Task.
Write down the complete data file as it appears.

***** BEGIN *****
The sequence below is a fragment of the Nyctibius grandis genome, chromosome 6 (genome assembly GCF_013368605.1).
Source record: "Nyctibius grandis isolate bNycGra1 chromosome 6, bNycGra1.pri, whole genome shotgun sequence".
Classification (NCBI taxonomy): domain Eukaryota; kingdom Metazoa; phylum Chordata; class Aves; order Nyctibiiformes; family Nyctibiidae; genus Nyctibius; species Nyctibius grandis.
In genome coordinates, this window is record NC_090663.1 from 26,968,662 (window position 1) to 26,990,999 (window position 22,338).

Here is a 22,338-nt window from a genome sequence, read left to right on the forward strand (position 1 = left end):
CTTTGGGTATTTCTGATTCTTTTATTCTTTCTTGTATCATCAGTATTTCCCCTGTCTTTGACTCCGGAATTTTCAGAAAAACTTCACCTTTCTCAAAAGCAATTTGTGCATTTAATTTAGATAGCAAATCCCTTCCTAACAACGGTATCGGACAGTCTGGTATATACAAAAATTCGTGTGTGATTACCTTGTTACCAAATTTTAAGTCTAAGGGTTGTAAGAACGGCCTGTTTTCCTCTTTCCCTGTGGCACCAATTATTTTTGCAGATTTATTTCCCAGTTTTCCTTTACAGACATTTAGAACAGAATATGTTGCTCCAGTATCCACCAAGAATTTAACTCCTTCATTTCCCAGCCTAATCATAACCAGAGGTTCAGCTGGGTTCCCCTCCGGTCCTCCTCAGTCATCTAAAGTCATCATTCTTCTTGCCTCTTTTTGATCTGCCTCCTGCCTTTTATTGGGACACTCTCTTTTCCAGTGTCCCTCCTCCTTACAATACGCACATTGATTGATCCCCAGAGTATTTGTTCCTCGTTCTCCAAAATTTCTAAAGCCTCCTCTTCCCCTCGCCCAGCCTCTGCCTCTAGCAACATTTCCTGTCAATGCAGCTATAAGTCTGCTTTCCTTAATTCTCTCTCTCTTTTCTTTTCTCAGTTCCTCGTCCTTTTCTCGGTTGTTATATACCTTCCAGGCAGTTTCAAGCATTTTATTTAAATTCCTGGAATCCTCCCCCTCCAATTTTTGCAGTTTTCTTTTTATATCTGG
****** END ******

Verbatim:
The sequence below is a fragment of the Nyctibius grandis genome, chromosome 6 (genome assembly GCF_013368605.1).
Source record: "Nyctibius grandis isolate bNycGra1 chromosome 6, bNycGra1.pri, whole genome shotgun sequence".
Classification (NCBI taxonomy): domain Eukaryota; kingdom Metazoa; phylum Chordata; class Aves; order Nyctibiiformes; family Nyctibiidae; genus Nyctibius; species Nyctibius grandis.
In genome coordinates, this window is record NC_090663.1 from 26,968,662 (window position 1) to 26,990,999 (window position 22,338).

Here is a 22,338-nt window from a genome sequence, read left to right on the forward strand (position 1 = left end):
CTTTGGGTATTTCTGATTCTTTTATTCTTTCTTGTATCATCAGTATTTCCCCTGTCTTTGACTCCGGAATTTTCAGAAAAACTTCACCTTTCTCAAAAGCAATTTGTGCATTTAATTTAGATAGCAAATCCCTTCCTAACAACGGTATCGGACAGTCTGGTATATACAAAAATTCGTGTGTGATTACCTTGTTACCAAATTTTAAGTCTAAGGGTTGTAAGAACGGCCTGTTTTCCTCTTTCCCTGTGGCACCAATTATTTTTGCAGATTTATTTCCCAGTTTTCCTTTACAGACATTTAGAACAGAATATGTTGCTCCAGTATCCACCAAGAATTTAACTCCTTCATTTCCCAGCCTAATCATAACCAGAGGTTCAGCTGGGTTCCCCTCCGGTCCTCCTCAGTCATCTAAAGTCATCATTCTTCTTGCCTCTTTTTGATCTGCCTCCTGCCTTTTATTGGGACACTCTCTTTTCCAGTGTCCCTCCTCCTTACAATACGCACATTGATTGATCCCCAGAGTATTTGTTCCTCGTTCTCCAAAATTTCTAAAGCCTCCTCTTCCCCTCGCCCAGCCTCTGCCTCTAGCAACATTTCCTGTCAATGCAGCTATAAGTCTGCTTTCCTTAATTCTCTCTCTCTTTTCTTTTCTCAGTTCCTCGTCCTTTTCTCGGTTGTTATATACCTTCCAGGCAGTTTCAAGCATTTTATTTAAATTCCTGGAATCCTCCCCCTCCAATTTTTGCAGTTTTCTTTTTATATCTGG